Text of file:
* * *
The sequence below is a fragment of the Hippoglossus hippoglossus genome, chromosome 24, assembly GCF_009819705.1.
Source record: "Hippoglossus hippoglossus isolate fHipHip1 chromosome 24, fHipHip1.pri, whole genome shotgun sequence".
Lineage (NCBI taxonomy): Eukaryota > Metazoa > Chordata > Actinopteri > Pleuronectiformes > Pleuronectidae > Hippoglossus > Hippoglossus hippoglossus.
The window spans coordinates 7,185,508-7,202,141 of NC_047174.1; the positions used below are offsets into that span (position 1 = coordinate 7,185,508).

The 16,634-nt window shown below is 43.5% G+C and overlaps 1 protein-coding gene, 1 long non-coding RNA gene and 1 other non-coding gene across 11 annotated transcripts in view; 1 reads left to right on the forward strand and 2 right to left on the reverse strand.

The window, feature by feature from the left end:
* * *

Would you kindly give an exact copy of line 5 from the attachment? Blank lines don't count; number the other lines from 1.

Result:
The 16,634-nt window shown below is 43.5% G+C and overlaps 1 protein-coding gene, 1 long non-coding RNA gene and 1 other non-coding gene across 11 annotated transcripts in view; 1 reads left to right on the forward strand and 2 right to left on the reverse strand.